Beyond Excel: VBA and Database Manipulation

Aug 31 2010   10:16AM GMT

Strategies for Speeding Spreadsheets

Craig Hatmaker Craig Hatmaker Profile: Craig Hatmaker

By guest contributor: Yoav Ezer

NOTE: This post provides an example spreadsheet: accelerating-excel.xlsm.  Due to concern for your system’s security, macro enabled spreadsheets cannot be stored in this blog.  So to accomodate security and free exchange of ideas, we loaded the spreadsheet as a text file with a “txt” extension.  To use this example, right click the link, select “Save Target As”, change the extension on the file name from .zip (it’s a text file that ITKnowledgeExchange has compressed for you) to .xlsm, click “Save”, scan your local copy for viruses, then open it.

Do your Excel spreadsheets sometimes take too long to calculate? It may be due to formulas that crunch large sets of data (for example, data that comes from large databases – the focus of this blog). This is because Excel recalculates all formulas that depend on a specific cell every time you change that cell. And if those formulas have dependents, Excel will recalculate them, and their dependents, and so on, and so on.

Consider the formula =SUM(A:A). This adds all cells in column A. It recalculates each time you update any cell in column A. Fortunately, the SUM function is very fast and may not cause significant delay even if used a 1,000 times in your workbook. But more advanced functions, like SUMPRODUCT() and array formulas, are not so efficient.

For instance, the following array formula is pretty simple: =SUM(IF(MOD(A:A,2)=1,A:A,0)). It sums all odd numbers in column A. It is much slower than the SUM function. I’ve used this formula only 12 times on sheet1 (See accelerating-excel.xlsm above) in this workbook and on my machine it takes 5 seconds to add a value to column A, which makes this workbook too slow to use.  Fortunately for us, there are ways to make Excel work faster even with advanced formulas.

Strategy #1: Use Limited Ranges
The reason the array formula evaluates so slowly is that it calculates for every cell in column A (that’s more than 1 million cells). One way to make this formula work faster is to limit the range. So instead of using this formula:

{=SUM(IF(MOD(A:A,2)=1,A:A,0))}

We can use this formula specifying only the rows needed:

{=SUM(IF(MOD(A1:A10000,2)=1,A1:A10000,0))}

NOTE: Excel adds curly brackets when you enter a formula using CTRL+SHIFT+ENTER. CTRL+SHIFT+ENTER tells Excel your formula is an array formula. For more information on array formulas and their power, see: Introducing Array Formulas in Excel by Colin Wilcox and John Walkenbach

Because the revised formula is limited to 10,000 rows it works 100x times faster!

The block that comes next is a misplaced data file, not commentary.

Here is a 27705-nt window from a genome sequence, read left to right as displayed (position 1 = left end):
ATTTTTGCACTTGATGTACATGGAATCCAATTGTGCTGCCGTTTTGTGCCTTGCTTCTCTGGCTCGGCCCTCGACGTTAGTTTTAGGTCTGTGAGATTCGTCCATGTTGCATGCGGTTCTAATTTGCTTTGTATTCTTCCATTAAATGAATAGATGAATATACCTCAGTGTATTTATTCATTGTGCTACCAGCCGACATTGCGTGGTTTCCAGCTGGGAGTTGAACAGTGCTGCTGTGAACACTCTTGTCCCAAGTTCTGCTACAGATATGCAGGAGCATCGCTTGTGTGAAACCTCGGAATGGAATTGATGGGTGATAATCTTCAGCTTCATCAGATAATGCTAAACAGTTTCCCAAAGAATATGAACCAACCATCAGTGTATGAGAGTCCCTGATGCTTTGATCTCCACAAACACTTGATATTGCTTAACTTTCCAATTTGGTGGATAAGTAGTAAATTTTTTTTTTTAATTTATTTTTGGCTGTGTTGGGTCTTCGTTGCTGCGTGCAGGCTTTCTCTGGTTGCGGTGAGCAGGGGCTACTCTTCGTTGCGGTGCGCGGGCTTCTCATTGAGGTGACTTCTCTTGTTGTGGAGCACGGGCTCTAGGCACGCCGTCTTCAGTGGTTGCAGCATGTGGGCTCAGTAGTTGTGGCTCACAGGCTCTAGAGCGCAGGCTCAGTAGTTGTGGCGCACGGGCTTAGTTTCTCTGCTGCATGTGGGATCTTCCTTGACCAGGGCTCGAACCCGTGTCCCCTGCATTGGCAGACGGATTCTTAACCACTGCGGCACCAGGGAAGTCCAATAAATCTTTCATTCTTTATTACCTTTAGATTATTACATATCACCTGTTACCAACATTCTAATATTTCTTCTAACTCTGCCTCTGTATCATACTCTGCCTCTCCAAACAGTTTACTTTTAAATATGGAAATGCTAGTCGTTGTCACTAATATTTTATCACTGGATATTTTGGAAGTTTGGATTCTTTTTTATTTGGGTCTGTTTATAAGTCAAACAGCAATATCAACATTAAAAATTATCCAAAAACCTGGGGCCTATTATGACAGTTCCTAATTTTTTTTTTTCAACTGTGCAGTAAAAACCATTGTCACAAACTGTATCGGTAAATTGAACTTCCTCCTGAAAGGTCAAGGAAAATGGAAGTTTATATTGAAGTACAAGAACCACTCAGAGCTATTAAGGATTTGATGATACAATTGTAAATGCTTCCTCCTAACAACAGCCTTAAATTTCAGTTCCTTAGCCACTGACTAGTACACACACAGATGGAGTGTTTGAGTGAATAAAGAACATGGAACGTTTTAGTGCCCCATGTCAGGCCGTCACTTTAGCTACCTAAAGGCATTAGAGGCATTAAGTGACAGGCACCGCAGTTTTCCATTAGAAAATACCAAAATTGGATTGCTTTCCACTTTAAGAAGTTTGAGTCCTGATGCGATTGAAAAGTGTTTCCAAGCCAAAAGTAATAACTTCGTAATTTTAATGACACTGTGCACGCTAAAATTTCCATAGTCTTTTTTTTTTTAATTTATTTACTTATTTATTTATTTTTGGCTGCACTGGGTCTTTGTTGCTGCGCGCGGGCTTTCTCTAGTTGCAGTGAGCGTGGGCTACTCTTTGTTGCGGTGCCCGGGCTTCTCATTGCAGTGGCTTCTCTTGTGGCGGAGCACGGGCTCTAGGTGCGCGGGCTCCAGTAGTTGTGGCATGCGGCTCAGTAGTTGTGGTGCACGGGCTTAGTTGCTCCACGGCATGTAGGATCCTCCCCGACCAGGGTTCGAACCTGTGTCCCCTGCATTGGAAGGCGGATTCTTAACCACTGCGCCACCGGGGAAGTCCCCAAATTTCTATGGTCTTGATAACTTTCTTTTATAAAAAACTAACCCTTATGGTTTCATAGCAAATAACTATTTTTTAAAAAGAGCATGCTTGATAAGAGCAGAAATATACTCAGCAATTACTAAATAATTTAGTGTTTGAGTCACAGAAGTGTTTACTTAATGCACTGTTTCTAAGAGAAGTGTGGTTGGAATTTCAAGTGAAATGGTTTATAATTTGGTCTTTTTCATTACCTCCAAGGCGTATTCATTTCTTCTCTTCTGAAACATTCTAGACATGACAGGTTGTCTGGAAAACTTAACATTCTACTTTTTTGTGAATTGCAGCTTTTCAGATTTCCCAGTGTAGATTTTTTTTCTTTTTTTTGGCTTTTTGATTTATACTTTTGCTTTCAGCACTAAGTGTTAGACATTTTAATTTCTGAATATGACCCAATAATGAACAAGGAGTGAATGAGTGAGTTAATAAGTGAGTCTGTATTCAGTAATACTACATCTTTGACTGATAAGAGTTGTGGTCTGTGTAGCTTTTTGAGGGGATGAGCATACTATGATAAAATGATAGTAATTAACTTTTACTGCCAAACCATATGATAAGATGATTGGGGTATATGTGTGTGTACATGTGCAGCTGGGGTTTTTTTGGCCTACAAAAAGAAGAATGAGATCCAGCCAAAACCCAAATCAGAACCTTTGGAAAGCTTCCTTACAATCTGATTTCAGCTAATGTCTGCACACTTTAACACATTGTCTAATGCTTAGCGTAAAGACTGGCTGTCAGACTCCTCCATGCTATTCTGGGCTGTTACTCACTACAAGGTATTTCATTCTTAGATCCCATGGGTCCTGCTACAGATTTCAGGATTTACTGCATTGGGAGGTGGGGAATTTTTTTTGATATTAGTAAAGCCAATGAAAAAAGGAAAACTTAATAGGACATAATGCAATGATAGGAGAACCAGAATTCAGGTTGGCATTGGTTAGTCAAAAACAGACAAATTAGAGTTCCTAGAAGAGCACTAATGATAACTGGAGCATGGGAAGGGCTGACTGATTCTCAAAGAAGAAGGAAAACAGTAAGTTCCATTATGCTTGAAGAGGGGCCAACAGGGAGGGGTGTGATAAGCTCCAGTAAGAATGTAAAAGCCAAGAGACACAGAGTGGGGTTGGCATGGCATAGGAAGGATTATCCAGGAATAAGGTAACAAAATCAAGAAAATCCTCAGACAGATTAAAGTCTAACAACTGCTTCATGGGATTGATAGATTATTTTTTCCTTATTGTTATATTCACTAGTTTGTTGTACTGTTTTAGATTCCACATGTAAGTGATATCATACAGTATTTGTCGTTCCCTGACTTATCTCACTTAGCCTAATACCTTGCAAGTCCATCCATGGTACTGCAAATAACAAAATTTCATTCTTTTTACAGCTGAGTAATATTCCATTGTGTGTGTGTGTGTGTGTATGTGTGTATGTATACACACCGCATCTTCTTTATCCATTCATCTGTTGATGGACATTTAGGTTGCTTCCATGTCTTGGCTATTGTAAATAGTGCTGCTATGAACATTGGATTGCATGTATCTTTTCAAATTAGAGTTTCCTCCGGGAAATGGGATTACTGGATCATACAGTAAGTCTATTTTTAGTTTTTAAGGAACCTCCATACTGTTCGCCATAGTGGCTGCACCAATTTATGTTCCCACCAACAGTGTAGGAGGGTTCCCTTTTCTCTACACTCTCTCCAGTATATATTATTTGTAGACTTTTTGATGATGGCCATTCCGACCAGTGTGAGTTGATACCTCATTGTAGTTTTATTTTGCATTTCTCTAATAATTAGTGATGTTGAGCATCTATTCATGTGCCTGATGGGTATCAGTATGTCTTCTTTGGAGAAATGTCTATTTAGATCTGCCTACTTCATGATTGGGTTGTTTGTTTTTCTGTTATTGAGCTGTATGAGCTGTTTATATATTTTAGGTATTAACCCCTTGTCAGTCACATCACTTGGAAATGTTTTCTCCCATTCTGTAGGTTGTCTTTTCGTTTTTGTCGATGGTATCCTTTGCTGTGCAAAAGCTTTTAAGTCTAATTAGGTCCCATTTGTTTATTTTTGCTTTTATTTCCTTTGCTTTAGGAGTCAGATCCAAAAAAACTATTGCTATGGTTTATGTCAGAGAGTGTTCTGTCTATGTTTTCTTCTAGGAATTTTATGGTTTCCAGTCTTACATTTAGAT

Strategy #2: Use Dynamic Ranges
Strategy #1 works as long as you know how many cells contain data. When you don’t know, you can still limit your ranges using a Dynamic Range. Dynamic Ranges expand automatically to include only cells that contain data.  You can define a dynamic range called ‘ColumnA’ like this:

=OFFSET(Sheet2!$A$1,0,0,COUNT(Sheet2!$A:$A),1)

And then use it in the original formula in the following manner:

{=SUM(IF(MOD(ColumnA,2)=1,ColumnA,0))}

NOTE: See How to Set up a Named Range in Microsoft Excel if you need help with this.

This formula calculates only rows in column A that contain data. That’s good for two reasons: It reduces the number of cells calculated if your range contains fewer cells than anticipated; AND, it calculates cells that might otherwise be overlooked if your range contains more cells than anticipated. For more information on Dynamic Ranges see: Introduction to Dynamic Ranges.

To experience the performance difference between these two methods, open the sample file and update data on the first and second sheet. You’ll see a very palpable difference.

Strategy #3: Stopping/Starting Calculation
At times, even limiting the range used in the formula isn’t enough. One of our clients had a workbook with over 12,000 array formulas and although we used dynamic ranges to limit the range size in each of those formulas, the workbook took over a minute to update with 1,000 data rows. For that client we used the following technique.

The workbook was divided into a data entry sheet and ‘data analysis’ sheets which contained the array formulas. We employed a simple macro to stop the formulas on the workbook from automatically updating every time the user entered the ‘data entry’ sheet and a second macro to calculate all the formulas on the workbook when the user left the ‘data entry’ sheet. This way the user was able to update data very quickly and wait only once (when leaving the sheet).  Here is the macro we used whenever the user entered the ‘data entry’ sheet:

Private Sub Worksheet_Activate()
Application.Calculation = xlCalculationManual
End Sub

And this is the macro we used when the user left the sheet:

Private Sub Worksheet_Deactivate()
Application.Calculate
Application.Calculation = xlCalculationAutomatic
End Sub

You can see how stopping and starting the automatic calculations effects performance in the sample file.

Summary
We use Microsoft Excel to improve productivity. We can improve productivity even more by removing unnecessary waits through writing efficient formulas and controlling when Excel does its magic! Look for opportunities to use these techniques to speed results and improve the user experience.

Do you have Excel optimization tips? Please share with us in the comments.

About the author
Yoav Ezer co-authors the technology and productivity blog Codswallop. He is CEO of Cogniview, producer of PDF2XL, a Native PDF to Excel Converter, PDF2XL OCR, a scanned PDF to Excel converter, and PDF2XL Enterprise, a universal format converter to Excel.  For more Excel tips from Yoav, join him on: Facebook; or Twitter

Thanks Yoav for those great tips!

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